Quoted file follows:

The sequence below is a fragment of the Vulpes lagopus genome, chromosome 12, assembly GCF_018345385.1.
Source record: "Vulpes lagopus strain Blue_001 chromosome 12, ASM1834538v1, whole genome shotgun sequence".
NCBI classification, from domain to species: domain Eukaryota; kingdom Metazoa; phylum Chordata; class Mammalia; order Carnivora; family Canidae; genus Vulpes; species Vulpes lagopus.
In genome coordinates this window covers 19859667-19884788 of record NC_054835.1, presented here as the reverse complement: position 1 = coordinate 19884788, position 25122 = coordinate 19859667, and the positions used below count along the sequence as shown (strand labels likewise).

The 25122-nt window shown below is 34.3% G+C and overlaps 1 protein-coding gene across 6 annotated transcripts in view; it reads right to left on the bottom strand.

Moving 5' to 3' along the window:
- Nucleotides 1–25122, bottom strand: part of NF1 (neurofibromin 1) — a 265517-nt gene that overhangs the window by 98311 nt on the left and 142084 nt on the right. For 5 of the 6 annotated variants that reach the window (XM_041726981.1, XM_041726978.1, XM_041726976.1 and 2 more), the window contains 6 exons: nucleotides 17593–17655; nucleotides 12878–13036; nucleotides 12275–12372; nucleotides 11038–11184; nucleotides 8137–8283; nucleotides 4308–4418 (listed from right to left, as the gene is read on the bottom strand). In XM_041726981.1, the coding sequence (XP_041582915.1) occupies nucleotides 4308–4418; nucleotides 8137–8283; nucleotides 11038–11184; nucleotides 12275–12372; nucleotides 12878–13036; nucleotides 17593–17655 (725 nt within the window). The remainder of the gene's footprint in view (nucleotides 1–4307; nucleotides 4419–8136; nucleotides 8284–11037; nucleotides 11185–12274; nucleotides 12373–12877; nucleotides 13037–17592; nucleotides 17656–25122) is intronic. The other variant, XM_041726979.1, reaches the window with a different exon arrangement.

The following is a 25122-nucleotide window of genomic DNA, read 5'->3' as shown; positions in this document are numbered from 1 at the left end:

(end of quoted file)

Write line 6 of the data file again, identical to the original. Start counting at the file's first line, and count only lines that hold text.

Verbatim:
Moving 5' to 3' along the window: